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Talbot Hobbs

Sir Joseph John Talbot Hobbs (born London, August 24 1864, died at sea en route to France April 21 1938) was an Australian architect.

He was educated in London and worked as draughtsman for a builder, John Hurst. In 1886 he emigrated to Western Australia and established an architectural practice in Perth in 1887.

He designed many of the well known public building in Perth and Fremantle and was President of the Western Australian Institute of Architects from 1909 ro 1911.

Hobbs also had a distinguished military career, seeing action in Egypt, Gallipoli and France during World War I. Originally an artillery commander, he briefly commanded the Australian 1st Division at Gallipoli. On January 1, 1917 he was promoted to major general and took command of the Australian 5th Division. He attained the rank of lieutenant general and was created Knight Commander of the Bath (KCB) in 1918 and Knight Commander of St Michael and St George (KCMG) in 1919.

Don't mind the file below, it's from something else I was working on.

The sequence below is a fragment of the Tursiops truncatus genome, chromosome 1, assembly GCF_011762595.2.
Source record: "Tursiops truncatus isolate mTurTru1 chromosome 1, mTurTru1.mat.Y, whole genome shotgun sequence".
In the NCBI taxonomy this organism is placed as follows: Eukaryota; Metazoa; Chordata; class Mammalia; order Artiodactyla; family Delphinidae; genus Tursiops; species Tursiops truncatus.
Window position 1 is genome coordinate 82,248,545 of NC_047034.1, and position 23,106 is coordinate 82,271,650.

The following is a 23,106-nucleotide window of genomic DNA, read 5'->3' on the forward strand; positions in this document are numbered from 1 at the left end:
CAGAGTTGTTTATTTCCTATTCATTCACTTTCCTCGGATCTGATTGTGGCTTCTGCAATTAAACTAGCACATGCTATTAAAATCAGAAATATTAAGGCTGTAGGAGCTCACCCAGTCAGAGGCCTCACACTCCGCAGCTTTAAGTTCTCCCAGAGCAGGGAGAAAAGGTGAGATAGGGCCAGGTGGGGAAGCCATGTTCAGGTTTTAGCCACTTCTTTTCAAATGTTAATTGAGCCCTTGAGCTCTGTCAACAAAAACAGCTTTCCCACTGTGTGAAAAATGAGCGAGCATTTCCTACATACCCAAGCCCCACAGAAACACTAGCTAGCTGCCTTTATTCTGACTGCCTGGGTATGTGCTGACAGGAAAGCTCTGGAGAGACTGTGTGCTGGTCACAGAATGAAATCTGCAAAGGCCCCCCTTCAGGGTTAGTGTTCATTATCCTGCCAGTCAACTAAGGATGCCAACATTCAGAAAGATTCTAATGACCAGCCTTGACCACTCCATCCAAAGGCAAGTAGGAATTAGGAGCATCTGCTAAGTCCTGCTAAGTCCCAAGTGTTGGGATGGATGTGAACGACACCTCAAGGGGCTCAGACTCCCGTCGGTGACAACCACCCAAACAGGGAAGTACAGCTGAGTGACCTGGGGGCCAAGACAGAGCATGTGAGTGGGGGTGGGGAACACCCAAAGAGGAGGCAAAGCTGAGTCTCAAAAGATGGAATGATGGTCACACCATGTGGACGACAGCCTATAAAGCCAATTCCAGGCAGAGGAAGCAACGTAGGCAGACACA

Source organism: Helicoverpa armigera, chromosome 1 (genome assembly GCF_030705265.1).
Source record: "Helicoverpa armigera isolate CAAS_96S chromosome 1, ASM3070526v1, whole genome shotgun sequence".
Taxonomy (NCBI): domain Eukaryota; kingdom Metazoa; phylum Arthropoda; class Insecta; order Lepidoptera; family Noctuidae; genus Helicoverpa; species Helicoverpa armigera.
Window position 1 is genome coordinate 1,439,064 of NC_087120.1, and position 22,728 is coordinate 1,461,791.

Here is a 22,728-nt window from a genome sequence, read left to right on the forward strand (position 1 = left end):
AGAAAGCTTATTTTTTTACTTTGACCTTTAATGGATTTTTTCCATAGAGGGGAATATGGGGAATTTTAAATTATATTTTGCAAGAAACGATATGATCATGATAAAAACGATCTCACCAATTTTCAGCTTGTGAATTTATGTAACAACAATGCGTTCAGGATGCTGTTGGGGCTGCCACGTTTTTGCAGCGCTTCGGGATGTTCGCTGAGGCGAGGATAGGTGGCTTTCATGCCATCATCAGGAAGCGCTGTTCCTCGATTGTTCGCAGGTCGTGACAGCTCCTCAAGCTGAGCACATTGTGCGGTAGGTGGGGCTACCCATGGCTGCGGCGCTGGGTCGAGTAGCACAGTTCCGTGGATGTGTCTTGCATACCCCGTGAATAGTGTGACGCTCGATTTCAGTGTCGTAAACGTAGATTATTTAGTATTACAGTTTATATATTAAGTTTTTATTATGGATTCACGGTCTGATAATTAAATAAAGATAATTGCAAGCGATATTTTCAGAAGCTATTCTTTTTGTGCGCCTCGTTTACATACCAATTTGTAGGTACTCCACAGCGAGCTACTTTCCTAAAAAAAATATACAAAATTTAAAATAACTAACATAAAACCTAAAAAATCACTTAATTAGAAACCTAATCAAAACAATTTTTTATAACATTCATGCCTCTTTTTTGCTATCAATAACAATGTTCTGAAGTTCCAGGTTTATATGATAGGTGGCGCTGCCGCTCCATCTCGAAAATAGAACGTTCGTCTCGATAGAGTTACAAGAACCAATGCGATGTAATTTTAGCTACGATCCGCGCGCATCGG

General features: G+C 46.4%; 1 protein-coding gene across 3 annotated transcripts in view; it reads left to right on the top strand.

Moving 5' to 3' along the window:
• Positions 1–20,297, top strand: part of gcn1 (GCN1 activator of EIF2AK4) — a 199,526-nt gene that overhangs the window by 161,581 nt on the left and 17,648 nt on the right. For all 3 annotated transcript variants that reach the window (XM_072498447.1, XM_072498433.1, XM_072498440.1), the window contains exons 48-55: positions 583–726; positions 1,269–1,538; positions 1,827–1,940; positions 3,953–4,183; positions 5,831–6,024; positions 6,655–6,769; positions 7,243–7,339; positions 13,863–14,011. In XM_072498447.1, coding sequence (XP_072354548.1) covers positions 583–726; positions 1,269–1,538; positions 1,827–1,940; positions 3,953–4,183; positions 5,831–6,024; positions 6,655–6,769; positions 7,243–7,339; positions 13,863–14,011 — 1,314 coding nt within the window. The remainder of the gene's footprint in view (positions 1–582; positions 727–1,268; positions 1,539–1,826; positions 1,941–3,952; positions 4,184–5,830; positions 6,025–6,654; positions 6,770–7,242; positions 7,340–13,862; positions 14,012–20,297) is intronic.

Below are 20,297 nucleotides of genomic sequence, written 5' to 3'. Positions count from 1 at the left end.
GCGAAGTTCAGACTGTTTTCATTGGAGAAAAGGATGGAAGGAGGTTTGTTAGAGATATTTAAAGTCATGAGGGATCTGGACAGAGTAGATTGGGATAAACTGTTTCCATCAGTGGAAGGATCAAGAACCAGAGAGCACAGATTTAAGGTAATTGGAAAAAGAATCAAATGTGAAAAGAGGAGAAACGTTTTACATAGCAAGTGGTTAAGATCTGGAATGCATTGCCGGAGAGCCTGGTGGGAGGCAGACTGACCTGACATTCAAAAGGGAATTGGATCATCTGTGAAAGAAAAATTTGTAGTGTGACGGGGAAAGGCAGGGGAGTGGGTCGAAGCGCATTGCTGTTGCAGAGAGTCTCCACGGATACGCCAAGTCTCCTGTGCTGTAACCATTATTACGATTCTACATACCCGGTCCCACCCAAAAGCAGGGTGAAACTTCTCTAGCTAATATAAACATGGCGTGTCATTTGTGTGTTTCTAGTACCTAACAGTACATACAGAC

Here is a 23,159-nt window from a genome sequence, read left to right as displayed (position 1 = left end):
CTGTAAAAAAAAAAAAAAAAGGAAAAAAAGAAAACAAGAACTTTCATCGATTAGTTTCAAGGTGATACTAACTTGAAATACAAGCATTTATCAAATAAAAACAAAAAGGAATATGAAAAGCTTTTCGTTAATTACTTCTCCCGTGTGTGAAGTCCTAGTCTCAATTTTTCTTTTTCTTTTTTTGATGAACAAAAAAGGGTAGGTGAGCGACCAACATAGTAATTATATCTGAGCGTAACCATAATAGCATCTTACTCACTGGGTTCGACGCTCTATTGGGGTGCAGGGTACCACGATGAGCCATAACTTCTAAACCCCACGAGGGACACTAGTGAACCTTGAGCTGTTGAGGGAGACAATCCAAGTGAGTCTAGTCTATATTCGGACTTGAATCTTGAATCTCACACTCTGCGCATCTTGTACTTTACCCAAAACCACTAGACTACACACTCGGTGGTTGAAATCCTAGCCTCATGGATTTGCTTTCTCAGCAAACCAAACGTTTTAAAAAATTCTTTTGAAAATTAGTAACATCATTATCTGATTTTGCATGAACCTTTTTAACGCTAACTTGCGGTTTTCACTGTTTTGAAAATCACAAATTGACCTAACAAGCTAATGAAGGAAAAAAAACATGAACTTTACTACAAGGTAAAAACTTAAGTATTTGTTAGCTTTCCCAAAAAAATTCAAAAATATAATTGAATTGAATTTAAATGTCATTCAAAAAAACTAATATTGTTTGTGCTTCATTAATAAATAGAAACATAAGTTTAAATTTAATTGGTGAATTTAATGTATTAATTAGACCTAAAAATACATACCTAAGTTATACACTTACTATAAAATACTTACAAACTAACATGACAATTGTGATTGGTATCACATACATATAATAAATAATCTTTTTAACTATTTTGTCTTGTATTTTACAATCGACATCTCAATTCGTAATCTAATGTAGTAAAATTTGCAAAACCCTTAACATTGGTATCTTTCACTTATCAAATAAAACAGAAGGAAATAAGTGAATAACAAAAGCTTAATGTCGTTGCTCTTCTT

After the armistice Hobbs decided to return to his former profession, architecture. With a keen interest in the construction of war memorials Hobbs was responsible for designing the West Australian War Memorial in Kings Park, Perth.

He died of a heart attack while en route to the unveiling of a war memorial built to his design at Villers-Bretonneux, a French town recaptured under his command in World War I.